MSPs have been told that one in four 15-year-olds in Scotland are believed to be vaping.
According to a recent government report for 2022, 14 per cent of vapers were under the age of sixteen and an additional 14 per cent under the age of 18.
This means almost every fourth vape user was underaged.
The report also showed that 26 million vapes were consumed and disposed of in Scotland in the last year.
An estimated 10 per cent were littered and more than half were incorrectly disposed of.
A Holyrood committee has been informed of this after First Minister Humza Yousaf announced in early September that his government would consider the ban of single-use vapes.
In an address to the Scottish Parliament, he said:
“In the next year we will take action to reduce vaping – particularly among children.”
“I am pleased to announce that this government will consult on curbing the sale of disposable single-use vapes, including consulting on an outright ban.”
John Dunne, director general of the UK Vaping Industry Association disagrees with the idea of banning e-cigarettes entirely.
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He points out the “fantastic work that vaping is doing with adult smokers” to stop people from smoking.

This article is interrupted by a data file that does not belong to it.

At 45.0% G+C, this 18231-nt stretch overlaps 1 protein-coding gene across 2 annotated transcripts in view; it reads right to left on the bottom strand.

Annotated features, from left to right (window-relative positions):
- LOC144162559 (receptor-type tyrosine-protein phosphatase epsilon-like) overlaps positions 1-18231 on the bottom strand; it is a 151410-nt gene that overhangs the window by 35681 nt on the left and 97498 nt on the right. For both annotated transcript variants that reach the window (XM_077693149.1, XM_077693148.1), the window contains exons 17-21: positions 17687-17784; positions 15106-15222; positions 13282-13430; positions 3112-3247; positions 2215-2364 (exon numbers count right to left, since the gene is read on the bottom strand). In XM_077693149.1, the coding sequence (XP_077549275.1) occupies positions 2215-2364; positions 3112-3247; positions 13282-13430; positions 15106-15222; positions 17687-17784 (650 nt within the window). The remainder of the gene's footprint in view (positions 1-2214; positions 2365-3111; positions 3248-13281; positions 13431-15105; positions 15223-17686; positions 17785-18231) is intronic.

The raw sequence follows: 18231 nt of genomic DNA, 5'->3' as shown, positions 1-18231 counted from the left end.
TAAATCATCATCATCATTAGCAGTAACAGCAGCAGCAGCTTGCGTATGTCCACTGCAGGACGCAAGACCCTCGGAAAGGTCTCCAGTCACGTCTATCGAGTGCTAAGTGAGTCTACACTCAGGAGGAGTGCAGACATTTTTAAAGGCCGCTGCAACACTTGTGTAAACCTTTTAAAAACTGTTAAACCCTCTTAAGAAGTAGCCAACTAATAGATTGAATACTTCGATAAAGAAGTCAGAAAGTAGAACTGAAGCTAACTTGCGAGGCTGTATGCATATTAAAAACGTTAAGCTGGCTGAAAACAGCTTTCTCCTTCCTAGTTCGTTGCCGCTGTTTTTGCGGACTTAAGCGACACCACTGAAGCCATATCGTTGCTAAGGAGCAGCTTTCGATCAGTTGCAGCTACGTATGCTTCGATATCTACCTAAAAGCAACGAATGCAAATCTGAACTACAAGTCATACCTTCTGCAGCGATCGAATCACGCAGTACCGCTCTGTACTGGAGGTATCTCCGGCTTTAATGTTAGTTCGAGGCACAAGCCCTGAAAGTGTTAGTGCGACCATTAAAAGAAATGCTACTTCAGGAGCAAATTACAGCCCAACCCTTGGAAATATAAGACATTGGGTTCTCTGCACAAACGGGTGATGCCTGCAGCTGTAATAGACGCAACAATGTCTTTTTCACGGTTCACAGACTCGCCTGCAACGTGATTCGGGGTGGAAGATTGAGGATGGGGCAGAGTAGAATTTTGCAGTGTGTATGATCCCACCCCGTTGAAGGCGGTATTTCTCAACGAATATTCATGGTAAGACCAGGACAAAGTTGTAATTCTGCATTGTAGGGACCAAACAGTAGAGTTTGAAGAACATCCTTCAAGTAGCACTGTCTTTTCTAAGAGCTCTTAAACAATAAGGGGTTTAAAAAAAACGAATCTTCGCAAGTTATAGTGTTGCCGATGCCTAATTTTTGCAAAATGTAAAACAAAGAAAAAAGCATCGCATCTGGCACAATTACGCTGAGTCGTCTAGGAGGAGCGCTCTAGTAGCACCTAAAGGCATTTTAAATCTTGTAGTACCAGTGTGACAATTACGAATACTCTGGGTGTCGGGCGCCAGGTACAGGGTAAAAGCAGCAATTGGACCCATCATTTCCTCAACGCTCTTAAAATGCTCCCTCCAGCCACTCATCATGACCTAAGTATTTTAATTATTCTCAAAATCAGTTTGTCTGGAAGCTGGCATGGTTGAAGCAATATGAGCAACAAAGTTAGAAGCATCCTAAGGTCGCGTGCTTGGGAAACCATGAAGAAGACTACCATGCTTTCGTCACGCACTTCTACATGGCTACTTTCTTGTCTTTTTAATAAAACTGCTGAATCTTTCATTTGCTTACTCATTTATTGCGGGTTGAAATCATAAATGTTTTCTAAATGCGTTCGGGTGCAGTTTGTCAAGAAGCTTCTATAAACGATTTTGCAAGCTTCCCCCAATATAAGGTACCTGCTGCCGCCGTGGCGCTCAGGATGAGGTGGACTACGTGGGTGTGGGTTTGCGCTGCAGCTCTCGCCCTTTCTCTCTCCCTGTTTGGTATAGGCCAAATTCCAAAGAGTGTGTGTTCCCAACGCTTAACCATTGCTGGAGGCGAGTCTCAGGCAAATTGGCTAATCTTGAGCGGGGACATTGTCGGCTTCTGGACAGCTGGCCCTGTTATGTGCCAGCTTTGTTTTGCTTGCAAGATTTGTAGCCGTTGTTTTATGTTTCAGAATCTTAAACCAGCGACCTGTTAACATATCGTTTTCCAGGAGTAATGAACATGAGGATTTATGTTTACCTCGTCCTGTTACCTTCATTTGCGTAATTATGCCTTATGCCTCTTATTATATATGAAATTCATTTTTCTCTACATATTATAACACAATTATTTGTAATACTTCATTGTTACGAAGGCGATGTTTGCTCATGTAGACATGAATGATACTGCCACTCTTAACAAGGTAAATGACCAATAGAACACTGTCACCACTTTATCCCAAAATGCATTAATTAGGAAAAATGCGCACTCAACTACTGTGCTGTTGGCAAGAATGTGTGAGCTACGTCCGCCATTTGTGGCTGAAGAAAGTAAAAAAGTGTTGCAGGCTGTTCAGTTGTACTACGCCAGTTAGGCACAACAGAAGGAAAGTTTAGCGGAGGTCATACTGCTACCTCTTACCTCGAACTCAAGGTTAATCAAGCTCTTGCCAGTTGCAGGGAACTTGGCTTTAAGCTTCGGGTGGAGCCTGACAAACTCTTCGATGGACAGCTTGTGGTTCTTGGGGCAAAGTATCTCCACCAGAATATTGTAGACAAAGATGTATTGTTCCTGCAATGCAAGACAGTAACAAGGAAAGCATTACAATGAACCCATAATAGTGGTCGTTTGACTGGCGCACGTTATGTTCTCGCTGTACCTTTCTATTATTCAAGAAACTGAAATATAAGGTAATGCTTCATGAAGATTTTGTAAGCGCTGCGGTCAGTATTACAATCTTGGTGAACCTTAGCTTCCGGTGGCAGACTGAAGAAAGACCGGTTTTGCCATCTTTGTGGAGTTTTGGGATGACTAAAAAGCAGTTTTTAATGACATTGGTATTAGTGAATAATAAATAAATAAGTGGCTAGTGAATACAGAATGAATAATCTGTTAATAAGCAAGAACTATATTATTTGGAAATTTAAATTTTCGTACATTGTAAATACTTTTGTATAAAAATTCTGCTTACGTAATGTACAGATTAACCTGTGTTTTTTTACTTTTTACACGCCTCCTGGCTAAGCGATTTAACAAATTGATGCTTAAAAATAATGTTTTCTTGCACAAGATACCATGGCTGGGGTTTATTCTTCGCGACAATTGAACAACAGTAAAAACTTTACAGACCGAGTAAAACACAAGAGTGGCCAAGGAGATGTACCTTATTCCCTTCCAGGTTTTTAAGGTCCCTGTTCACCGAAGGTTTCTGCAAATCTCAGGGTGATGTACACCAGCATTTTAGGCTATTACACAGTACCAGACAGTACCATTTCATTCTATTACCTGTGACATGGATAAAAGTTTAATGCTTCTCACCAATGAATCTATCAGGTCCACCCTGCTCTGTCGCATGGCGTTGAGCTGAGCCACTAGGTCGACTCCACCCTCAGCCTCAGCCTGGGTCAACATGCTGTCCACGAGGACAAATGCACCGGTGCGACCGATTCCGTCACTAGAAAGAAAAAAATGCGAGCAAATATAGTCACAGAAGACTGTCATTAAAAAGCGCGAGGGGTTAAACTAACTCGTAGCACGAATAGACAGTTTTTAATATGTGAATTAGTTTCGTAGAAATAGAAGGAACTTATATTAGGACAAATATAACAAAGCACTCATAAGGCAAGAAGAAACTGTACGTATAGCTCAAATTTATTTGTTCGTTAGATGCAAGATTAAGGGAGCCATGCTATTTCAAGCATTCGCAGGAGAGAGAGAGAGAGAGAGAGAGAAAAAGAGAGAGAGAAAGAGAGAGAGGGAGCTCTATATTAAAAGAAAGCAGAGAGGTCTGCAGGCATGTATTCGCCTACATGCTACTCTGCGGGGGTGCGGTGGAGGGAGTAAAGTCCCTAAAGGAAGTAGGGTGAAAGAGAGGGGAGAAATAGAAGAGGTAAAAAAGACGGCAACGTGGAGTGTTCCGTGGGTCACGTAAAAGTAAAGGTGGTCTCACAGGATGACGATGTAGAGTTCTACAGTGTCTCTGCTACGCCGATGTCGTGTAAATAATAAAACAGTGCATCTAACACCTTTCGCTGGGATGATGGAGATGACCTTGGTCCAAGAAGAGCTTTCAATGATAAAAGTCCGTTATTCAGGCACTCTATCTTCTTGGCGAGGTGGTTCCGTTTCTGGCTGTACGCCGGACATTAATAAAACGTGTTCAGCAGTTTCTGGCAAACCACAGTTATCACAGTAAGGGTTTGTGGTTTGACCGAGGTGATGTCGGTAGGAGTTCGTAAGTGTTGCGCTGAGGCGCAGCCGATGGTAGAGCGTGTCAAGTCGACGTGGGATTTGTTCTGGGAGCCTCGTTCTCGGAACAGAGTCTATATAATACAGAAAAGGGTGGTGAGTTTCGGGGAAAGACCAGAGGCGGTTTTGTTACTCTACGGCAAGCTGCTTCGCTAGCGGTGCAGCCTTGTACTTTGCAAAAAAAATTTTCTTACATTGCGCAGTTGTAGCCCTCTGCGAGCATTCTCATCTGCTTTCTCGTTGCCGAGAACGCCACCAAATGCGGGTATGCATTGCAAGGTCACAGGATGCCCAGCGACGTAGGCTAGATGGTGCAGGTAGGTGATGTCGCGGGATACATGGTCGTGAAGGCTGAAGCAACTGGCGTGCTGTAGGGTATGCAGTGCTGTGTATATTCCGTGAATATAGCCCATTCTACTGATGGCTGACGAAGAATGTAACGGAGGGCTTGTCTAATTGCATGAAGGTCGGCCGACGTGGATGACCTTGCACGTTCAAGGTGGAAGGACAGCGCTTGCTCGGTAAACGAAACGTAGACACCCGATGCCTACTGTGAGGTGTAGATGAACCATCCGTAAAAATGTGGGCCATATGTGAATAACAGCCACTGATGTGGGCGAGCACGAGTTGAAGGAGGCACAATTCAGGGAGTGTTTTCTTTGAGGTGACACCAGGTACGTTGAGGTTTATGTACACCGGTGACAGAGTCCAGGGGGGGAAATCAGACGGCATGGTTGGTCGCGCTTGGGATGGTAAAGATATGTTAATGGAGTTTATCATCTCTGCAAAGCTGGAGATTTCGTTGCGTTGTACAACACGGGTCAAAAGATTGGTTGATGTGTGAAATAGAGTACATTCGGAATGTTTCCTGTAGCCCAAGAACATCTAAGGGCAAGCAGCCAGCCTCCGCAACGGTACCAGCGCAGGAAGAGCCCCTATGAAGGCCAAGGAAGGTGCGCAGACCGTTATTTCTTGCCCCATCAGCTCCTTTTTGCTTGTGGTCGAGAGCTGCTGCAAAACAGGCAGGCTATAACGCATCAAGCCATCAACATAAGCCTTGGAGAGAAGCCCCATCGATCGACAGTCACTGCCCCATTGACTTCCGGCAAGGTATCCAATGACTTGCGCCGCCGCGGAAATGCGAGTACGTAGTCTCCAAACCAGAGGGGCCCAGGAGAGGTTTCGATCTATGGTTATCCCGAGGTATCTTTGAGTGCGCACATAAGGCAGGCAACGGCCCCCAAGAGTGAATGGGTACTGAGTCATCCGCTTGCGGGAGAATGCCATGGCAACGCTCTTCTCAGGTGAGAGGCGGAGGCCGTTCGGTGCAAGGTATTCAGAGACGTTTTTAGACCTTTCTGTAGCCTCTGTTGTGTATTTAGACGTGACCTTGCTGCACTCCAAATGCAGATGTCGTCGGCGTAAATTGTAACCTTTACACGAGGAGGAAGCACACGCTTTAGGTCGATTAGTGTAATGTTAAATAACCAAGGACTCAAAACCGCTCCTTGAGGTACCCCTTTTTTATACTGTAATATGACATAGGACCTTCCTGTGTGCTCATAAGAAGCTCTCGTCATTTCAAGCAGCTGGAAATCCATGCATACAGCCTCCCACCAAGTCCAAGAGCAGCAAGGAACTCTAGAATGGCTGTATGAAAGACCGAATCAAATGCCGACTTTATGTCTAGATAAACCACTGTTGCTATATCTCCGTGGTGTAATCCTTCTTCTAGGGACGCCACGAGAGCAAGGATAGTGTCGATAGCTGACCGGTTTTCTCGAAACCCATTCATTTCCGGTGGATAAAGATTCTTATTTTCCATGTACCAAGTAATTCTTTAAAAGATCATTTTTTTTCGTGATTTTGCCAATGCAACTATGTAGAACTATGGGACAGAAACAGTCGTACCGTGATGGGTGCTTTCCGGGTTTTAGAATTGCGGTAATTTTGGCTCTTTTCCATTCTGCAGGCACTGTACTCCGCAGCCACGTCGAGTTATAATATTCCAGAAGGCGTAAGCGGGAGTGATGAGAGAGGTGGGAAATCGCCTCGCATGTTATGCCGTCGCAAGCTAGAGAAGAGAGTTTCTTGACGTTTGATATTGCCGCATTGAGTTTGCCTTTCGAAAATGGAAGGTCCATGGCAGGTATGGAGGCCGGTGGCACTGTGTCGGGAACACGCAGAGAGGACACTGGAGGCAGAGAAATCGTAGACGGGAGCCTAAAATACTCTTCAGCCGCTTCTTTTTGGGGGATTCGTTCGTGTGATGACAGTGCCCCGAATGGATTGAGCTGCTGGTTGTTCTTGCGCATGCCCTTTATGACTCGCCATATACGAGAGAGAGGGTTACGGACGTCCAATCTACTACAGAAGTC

Dunne also argues that banning vapes would create a black market and that the government should instead focus on stricter licensing to prevent vendors from selling vapes to children.
Trading Standards Scotland carried out a series of test purchase operations last year that revealed that one in five premises sold vapes to an underage test buyer.
Sheila Duffy, Action on Smoking and Health Scotland chief executive told MSPs that the huge increase of young vapers in Scotland over the last years is: “driven by products that are marketed pretty much entirely at children, through bright colours, sweetie flavours, the way they are designed, the price point, the availability.”
Similarly, Professor Emily Banks of the Nuffield Department of Population Health pointed out that the tobacco industry’s aim behind marketing e-cigarettes in that way is to create “lifelong customers.”
According to Banks, an increase in vaping among young people is also connected to an uptake in smoking as nicotine addictions in younger people make them more prone to addictions later in life.
She also informed MSPs of the health issues that were found to be connected to vaping such as poisoning, loss of consciousness, seizures, and lung injuries.
Potential links to cardiovascular diseases or cancer require long-term studies to be proven or understood.